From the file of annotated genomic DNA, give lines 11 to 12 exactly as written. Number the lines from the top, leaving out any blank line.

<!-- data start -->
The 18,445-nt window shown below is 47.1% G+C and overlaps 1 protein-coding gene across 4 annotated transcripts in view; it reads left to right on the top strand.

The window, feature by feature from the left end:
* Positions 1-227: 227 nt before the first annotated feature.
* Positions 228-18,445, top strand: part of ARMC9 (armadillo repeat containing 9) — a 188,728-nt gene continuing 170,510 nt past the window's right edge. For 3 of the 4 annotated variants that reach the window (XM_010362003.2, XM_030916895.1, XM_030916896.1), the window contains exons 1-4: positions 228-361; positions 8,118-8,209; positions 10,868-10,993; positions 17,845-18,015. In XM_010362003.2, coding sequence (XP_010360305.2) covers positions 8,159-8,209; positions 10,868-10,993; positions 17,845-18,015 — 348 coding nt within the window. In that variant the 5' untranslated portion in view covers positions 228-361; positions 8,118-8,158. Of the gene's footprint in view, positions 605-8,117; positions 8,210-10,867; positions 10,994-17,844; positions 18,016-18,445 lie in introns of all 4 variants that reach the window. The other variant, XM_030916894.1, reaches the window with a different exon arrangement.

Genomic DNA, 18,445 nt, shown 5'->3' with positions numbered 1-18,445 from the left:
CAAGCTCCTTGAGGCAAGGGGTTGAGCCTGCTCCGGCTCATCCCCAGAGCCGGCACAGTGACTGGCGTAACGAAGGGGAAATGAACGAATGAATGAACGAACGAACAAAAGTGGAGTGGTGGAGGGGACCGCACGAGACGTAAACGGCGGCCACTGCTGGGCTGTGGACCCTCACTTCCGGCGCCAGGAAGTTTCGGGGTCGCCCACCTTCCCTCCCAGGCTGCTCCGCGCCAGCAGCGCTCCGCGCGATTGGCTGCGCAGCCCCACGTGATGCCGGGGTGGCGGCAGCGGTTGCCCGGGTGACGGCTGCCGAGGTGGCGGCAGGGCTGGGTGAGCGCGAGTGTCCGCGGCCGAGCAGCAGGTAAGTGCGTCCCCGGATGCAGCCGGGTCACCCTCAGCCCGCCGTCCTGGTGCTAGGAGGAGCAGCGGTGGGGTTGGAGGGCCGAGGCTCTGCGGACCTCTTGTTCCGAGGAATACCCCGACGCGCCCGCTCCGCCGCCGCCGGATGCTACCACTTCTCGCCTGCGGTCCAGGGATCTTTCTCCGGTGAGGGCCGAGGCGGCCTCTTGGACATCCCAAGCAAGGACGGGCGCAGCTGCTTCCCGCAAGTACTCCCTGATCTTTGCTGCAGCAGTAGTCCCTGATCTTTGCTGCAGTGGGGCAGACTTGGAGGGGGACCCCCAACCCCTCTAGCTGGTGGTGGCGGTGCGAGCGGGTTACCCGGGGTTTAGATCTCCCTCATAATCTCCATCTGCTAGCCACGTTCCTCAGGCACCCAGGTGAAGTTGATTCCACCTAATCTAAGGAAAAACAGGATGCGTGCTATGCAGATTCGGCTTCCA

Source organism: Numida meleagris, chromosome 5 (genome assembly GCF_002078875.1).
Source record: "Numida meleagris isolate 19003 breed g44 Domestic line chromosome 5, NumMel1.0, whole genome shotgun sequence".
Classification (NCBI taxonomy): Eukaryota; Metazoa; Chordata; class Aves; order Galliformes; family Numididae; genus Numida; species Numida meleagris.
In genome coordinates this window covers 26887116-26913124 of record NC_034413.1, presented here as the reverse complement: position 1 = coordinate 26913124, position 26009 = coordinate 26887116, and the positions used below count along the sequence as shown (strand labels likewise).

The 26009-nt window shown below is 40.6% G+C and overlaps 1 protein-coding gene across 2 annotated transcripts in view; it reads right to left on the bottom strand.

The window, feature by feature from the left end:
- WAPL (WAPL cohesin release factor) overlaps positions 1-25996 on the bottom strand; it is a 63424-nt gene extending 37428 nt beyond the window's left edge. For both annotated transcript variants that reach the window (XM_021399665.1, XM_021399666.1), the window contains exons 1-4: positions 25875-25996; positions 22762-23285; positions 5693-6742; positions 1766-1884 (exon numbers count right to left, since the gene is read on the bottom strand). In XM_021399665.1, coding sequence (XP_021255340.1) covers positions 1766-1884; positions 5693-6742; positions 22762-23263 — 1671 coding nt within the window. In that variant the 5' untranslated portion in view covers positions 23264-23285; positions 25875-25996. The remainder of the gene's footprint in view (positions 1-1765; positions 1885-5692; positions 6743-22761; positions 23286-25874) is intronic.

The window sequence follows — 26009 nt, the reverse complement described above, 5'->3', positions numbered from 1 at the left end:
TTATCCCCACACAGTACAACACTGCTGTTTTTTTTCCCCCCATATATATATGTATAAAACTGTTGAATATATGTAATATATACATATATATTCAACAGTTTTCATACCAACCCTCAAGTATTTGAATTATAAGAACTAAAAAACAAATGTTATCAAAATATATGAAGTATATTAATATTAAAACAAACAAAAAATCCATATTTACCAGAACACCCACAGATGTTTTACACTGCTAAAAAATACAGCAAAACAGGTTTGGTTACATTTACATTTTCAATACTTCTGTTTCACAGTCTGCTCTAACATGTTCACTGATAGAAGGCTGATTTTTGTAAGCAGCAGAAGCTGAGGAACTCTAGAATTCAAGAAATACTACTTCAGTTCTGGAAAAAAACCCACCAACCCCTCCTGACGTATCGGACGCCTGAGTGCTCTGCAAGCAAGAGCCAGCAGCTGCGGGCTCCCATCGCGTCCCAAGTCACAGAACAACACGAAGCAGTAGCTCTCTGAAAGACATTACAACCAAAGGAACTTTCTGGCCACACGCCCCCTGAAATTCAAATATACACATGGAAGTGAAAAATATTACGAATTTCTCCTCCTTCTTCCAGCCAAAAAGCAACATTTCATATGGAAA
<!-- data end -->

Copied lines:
The 26009-nt window shown below is 40.6% G+C and overlaps 1 protein-coding gene across 2 annotated transcripts in view; it reads right to left on the bottom strand.

The window, feature by feature from the left end: